A note on another of those bits of really elementary logic you don’t (re)think about from one year to the next – except when you are (re)writing an introductory text! This time, the question is which is the quantifier, ‘\(\forall\)’ or ‘\(\forall x\)’, ‘\(\exists\)’ or ‘\(\exists x\)’? Really exciting, eh?
Those among textbook writers calling the quantifier-symbols \(\forall\)’, ‘\(\exists\)’ by themselves the quantifiers include Barwise/Etchemendy (I’m not sure how rigorously they stick to this, though). Tennant also calls e.g. ‘\(\forall\)’ a quantifier, and refers to ‘\(\forall x\)’ as a quantifier prefix.
Those calling the quantifier-symbol-plus-variable the quantifier include Bergmann/Moor/Nelson, Chiswell/Hodges, Guttenplan, Jeffrey, Lemmon, Quine, Simpson, N. Smith, P. Smith, Teller, and Thomason. (Lemmon and Quine of course use the old notation ‘\((x)\)’ for the universal quantifier.) Van Dalen starts by referring to ‘\(\forall\)’ as the quantifier, but slips later into referring to ‘\(\forall x\)’ as the quantifiers.
It’s clear what the majority practice is. Why not just go with it?
Modern practice is to parse ‘\(\forall x(Fx \to Gx)\)’ as ‘\(\forall x\)’ applied to ‘\((Fx \to Gx)\)’. However Frege (I’m reading through Dummett’s eyes, but I think this is right, mutating the necessary mutanda to allow for differences in notation) parses this as the operator we might temporarily symbolize ‘\(\forall x \ldots x \ldots x \ldots\)’ applied to ‘\((F\ldots \to G\ldots)\)’.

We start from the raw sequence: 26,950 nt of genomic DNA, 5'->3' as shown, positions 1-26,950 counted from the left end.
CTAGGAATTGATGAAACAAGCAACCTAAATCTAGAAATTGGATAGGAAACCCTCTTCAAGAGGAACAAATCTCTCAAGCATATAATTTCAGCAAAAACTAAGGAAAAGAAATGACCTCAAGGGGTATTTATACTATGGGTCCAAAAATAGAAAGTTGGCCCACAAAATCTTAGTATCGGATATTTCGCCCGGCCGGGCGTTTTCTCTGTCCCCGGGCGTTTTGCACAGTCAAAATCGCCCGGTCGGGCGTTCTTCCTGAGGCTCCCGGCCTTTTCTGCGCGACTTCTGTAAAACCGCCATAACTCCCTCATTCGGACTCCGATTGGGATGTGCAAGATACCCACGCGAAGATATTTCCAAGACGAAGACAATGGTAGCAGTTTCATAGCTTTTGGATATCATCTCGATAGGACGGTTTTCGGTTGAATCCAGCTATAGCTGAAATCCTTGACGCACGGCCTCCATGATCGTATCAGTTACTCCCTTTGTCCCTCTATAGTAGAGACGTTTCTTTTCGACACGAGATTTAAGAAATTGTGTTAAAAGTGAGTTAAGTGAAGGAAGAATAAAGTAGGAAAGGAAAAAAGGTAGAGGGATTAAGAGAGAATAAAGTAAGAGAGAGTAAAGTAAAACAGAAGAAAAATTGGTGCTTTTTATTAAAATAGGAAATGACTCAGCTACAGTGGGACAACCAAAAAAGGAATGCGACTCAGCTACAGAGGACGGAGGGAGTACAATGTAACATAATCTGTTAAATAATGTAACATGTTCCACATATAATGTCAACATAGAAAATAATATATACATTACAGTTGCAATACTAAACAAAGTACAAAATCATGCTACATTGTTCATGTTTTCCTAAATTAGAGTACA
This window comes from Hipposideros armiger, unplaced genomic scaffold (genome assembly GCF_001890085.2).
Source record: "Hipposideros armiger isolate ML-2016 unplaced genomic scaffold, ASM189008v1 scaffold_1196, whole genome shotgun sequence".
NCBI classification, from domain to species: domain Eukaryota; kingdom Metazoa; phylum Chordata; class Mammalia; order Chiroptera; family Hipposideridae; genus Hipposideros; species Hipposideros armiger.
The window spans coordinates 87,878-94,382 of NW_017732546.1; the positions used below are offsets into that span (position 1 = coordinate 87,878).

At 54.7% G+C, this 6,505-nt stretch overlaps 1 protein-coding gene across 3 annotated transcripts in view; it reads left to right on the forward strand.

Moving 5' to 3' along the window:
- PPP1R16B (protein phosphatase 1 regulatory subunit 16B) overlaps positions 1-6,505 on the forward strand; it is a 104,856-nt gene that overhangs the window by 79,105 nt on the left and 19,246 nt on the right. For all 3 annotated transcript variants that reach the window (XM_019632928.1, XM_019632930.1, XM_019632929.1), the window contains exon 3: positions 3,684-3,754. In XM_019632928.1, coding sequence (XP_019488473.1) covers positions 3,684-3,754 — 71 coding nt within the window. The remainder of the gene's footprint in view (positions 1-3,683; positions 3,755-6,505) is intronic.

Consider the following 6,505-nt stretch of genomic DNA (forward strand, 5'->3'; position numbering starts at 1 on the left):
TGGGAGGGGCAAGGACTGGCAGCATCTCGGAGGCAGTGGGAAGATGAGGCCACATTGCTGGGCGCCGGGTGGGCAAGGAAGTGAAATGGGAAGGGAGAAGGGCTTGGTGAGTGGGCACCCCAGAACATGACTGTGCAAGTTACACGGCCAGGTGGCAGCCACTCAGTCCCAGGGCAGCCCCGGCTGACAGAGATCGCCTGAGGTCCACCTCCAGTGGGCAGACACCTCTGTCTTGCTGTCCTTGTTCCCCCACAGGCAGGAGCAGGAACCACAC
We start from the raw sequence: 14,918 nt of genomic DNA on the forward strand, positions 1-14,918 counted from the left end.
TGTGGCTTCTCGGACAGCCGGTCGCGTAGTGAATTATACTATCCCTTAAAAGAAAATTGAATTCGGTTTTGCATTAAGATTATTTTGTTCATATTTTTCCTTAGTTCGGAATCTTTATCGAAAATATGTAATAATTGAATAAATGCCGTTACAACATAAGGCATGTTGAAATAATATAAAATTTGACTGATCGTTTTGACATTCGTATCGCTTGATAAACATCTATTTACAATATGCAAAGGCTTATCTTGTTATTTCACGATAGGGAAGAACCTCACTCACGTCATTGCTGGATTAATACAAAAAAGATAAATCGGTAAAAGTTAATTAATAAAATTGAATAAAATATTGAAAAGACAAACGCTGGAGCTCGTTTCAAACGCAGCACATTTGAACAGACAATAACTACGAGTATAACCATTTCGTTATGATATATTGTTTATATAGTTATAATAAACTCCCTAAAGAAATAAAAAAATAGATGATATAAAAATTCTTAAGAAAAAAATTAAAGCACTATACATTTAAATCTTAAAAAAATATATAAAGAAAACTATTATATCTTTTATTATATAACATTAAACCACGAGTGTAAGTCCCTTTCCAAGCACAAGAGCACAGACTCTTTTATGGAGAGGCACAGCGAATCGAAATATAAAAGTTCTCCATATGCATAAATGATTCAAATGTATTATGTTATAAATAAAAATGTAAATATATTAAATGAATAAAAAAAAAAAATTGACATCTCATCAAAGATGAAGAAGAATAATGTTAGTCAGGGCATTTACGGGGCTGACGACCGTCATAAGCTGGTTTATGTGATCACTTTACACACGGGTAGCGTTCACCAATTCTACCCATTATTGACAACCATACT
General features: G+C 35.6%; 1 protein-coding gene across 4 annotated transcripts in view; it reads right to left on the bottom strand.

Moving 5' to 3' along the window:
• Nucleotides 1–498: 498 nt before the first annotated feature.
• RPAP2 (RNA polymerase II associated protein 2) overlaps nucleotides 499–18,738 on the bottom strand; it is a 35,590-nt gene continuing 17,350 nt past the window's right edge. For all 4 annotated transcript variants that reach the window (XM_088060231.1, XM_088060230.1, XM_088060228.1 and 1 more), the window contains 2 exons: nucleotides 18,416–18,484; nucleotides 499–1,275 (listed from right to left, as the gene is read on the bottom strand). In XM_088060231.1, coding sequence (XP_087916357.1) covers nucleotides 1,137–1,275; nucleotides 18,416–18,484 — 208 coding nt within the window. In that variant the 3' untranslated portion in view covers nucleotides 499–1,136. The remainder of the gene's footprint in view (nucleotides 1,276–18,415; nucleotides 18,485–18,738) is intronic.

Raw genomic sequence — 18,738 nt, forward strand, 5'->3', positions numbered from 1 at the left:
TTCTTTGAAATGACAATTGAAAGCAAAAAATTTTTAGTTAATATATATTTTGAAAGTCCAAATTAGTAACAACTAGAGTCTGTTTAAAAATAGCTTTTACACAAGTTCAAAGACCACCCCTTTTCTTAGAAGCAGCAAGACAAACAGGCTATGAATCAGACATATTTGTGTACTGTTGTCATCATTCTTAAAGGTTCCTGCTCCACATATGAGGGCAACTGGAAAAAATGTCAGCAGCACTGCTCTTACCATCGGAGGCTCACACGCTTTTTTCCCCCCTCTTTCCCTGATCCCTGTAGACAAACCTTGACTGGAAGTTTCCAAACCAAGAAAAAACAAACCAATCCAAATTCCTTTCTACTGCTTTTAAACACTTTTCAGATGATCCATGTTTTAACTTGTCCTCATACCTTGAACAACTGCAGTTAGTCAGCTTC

To explain: Frege discerns in ‘\(\forall x(Fx \to Gx)\)’ the complex predicate ‘\((F\ldots \to G\ldots)\)’ (what you get by starting from ‘\((Fn \to Gn)\)’ and removing the name). Generalizing involves applying an operator to this complex predicate (it really is an ‘open sentence’ not in the sense of containing free variables but in containing gaps — it is unsaturated). Another way of putting it: for a Fregean, quantifying in is a single operation of taking something of syntactic category s/n, and forming a sentence by applying a single operation of category s/(s/n). This quantifying operator is expressed by filling-the-gaps-with-a-variable-and-prefixing-by- ‘\(\forall x\)’ in one go, so to speak. The semantically significally widget here is thus ‘\(\forall x \ldots x \ldots x \ldots\)’. Yes, within that, ‘\(\forall\)’ is a semantically significant part (it tells us which kind of quantification is being done). But — the Fregean story will go — ‘\(\forall x\)’ is not a semantically significant unit.
(Suppose that instead of using ‘x’s and ‘y’s to tell us which quantifier gets tied to which slots in the two place predicate ‘\(L\ldots,–\)’ to give ‘\(\forall x\exists yLxy\)’ we had used ‘\(\forall \exists L\ldots,–\)’ with arrows tying each quantifier to its appropriate slot. Typographical convenience apart, that would serve just as well. But then no one would think that ‘\(\forall\)’ and half a broken arrow is a semantically significant unit!)
So, whether you think ‘\(\forall x\)’ is worthy of being called the universal quantifier is actually not such a trivial matter after all. For it should depend on your view as to whether ‘\(\forall x\)’ a semantically significant unit, shouldn’t it? You might think that the true believing Fregean protests about this sort of thing too much. I’d disagree — but at any rate the underlying issue is surely not just to be waved away by unargued terminological fiat.